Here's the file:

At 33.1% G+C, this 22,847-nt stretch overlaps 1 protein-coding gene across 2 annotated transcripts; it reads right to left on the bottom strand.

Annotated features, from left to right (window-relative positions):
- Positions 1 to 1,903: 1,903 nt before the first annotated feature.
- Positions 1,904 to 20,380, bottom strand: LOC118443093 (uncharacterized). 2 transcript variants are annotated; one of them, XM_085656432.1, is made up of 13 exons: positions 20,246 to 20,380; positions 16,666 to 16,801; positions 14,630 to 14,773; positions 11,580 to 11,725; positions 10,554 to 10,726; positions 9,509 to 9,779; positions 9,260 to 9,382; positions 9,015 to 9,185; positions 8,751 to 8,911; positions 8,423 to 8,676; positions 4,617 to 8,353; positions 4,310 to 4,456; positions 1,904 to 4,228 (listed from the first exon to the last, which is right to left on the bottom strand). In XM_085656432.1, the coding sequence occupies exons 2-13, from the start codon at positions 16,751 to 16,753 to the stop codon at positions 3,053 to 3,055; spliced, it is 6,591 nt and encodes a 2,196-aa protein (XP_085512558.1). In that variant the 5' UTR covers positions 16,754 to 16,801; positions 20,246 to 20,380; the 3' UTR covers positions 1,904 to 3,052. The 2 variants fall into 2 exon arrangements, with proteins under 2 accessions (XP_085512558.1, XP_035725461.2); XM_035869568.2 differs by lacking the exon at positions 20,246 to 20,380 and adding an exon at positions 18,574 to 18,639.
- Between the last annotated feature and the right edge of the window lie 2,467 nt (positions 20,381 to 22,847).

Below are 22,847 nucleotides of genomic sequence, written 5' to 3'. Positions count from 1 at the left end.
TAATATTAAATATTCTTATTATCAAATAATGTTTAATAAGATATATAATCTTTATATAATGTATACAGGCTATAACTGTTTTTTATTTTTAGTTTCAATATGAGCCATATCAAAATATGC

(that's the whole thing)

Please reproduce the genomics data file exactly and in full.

At 33.1% G+C, this 22,847-nt stretch overlaps 1 protein-coding gene across 2 annotated transcripts; it reads right to left on the bottom strand.

Annotated features, from left to right (window-relative positions):
- Positions 1 to 1,903: 1,903 nt before the first annotated feature.
- Positions 1,904 to 20,380, bottom strand: LOC118443093 (uncharacterized). 2 transcript variants are annotated; one of them, XM_085656432.1, is made up of 13 exons: positions 20,246 to 20,380; positions 16,666 to 16,801; positions 14,630 to 14,773; positions 11,580 to 11,725; positions 10,554 to 10,726; positions 9,509 to 9,779; positions 9,260 to 9,382; positions 9,015 to 9,185; positions 8,751 to 8,911; positions 8,423 to 8,676; positions 4,617 to 8,353; positions 4,310 to 4,456; positions 1,904 to 4,228 (listed from the first exon to the last, which is right to left on the bottom strand). In XM_085656432.1, the coding sequence occupies exons 2-13, from the start codon at positions 16,751 to 16,753 to the stop codon at positions 3,053 to 3,055; spliced, it is 6,591 nt and encodes a 2,196-aa protein (XP_085512558.1). In that variant the 5' UTR covers positions 16,754 to 16,801; positions 20,246 to 20,380; the 3' UTR covers positions 1,904 to 3,052. The 2 variants fall into 2 exon arrangements, with proteins under 2 accessions (XP_085512558.1, XP_035725461.2); XM_035869568.2 differs by lacking the exon at positions 20,246 to 20,380 and adding an exon at positions 18,574 to 18,639.
- Between the last annotated feature and the right edge of the window lie 2,467 nt (positions 20,381 to 22,847).

Below are 22,847 nucleotides of genomic sequence, written 5' to 3'. Positions count from 1 at the left end.
TAATATTAAATATTCTTATTATCAAATAATGTTTAATAAGATATATAATCTTTATATAATGTATACAGGCTATAACTGTTTTTTATTTTTAGTTTCAATATGAGCCATATCAAAATATGC